Statement of Purpose: With the advances on tissue engineering (TE) field, several processing technologies have been combined to produce scaffolds with superior performance in several applications. Hydrogels are a good example of that and it have been extensively used for cartilage TE applications, presenting structural similarities to the natural extracellular matrix microenvironment of cartilage tissue. From the different biodegradable materials proposed as matrices for cartilage scaffolding, silk fibroin (SF) is an especially attractive protein for its high versatility, processability and tailored mechanical properties. Moreover, it presents tyrosine groups that can be used to prepare fast-formed hydrogels with controlled gelation properties, via an enzyme-mediated cross-linking reaction using horseradish peroxidase (HRP) and hydrogen peroxide (H2O2).
Methods: In this work, SF-based scaffolds derived from high-concentrated SF (16wt%) enzymatically cross-linked by a HRP/H2O2 complex were produced. The combination of these HRP/H2O2-mediated hydrogels with salt-leaching and freeze-drying methodologies allowed to generate interconnected macro-/micro-porous structures herein proposed (Fig. 1a). The scaffolds morphology and mechanical properties were assessed by mean of different characterization techniques, including SEM, micro-CT, Instron, FTIR and XRD. In order to evaluate the scaffolds structural integrity, swelling ratio and degradation profile studies were performed for a period of 30 days. The in vitro chondrogenesis was evaluated by culturing human adipose-derived stem cells (hASCs) over 28 days in basal and chondrogenic culturing conditions. Cell behaviour in the presence of the macro-/micro-porous structures was analysed through different quantitative (DNA, GAGs and RT-PCR) and qualitative (live/dead, SEM, histology and immunocytochemistry) assays. The in vivo biocompatibility of the SF-based scaffolds was assessed by subcutaneous implantation in mice for 2 and 4 weeks. Inflammatory response of the collected explants was analyzed by means of hematoxylin & eosin (H&E) staining. Immunohistochemical analysis of the angiogenic marker CD31 was also performed.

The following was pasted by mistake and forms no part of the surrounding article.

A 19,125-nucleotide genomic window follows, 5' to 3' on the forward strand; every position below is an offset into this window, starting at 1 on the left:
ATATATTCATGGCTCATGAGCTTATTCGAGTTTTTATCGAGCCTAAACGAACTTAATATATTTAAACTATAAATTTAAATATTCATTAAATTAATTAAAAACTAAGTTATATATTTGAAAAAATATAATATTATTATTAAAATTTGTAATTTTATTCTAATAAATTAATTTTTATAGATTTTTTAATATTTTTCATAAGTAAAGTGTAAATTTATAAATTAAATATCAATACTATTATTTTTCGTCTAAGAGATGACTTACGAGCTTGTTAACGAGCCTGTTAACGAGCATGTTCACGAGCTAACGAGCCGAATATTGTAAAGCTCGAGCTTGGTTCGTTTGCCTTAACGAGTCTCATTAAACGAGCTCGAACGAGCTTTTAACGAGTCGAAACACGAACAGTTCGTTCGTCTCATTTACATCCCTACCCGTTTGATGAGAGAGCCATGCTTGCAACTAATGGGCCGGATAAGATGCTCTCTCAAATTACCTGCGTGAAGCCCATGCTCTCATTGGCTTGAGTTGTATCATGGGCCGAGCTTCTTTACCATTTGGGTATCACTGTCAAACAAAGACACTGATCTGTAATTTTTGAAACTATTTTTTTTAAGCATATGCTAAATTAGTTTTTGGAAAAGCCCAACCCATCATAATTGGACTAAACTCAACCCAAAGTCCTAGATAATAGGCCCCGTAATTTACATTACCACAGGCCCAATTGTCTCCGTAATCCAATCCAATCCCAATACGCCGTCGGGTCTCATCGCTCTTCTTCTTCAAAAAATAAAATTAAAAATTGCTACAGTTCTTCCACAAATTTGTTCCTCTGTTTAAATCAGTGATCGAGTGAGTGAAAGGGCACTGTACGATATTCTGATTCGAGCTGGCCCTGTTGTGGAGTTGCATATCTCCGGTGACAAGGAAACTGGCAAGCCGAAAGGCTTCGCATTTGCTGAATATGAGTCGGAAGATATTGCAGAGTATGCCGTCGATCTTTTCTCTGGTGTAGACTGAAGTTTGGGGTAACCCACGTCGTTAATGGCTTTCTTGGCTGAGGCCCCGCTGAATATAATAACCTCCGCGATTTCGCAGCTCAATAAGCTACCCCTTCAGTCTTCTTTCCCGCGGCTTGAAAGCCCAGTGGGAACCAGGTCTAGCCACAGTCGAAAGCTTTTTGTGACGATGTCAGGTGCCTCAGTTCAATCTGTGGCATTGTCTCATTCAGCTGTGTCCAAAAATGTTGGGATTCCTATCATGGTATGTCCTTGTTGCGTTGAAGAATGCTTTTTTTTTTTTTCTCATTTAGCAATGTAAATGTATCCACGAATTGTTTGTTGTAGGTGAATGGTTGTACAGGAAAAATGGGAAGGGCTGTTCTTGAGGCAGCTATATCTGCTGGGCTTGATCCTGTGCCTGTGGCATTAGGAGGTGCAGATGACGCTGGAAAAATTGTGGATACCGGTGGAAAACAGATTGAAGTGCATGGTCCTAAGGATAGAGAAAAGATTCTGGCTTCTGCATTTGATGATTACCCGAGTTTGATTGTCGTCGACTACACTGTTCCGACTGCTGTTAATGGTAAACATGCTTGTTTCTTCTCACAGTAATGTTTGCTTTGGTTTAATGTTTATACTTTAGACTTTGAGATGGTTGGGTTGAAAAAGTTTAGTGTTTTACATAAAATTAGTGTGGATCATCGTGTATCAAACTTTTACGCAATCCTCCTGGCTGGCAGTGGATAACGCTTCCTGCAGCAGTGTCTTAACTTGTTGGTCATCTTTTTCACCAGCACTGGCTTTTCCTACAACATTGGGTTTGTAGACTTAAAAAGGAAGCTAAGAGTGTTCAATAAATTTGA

Results and Discussion: The results showed highly porous and interconnected SF-based scaffolds with trabecular structures evenly distributed (Fig. 1b). The compressive modulus decreased for samples in hydrated state and the chemical characterization of SF scaffolds showed the characteristic peaks for β-sheet conformation. Scaffolds maintained the structural integrity over 30 days of soaking in PBS and distilled water, however, as expected in the presence of protease XIV the degradation profile increased. HASCs cultured on the macro-/micro-porous SF scaffolds were alive over the 28 days of culturing, presenting good cell adhesion over the scaffolds surface and were able to deeply penetrate and colonize the scaffolds interior. Cell proliferation was also observed over the 28 days of culturing in basal conditions and a significant increase of GAGs content was investigated on constructs cultured in the presence of chondrogenic differentiation culture medium. In vivo results showed that the implanted scaffolds allow tissue ingrowth’s, without inducing any acute inflammatory response. In addition blood vessels formation was also observed (Fig.1c).
Conclusions: The obtained results demonstrated that the innovative approach of combining enzymatically cross-linked SF hydrogels with the salt-leaching and freeze-drying methodologies allowed producing fast-formed porous scaffolds with a more versatile architecture and appropriate mechanical properties. These scaffolds were able to support cell adhesion, proliferation and chondrogenic differentiation. New tissue formation and angiogenesis within the porous scaffolds was also observed, in vivo. Thus, the proposed macro-/micro-porous SF scaffolds can be a valuable system for cartilage TE applications but also in other musculoskeletal TE strategies.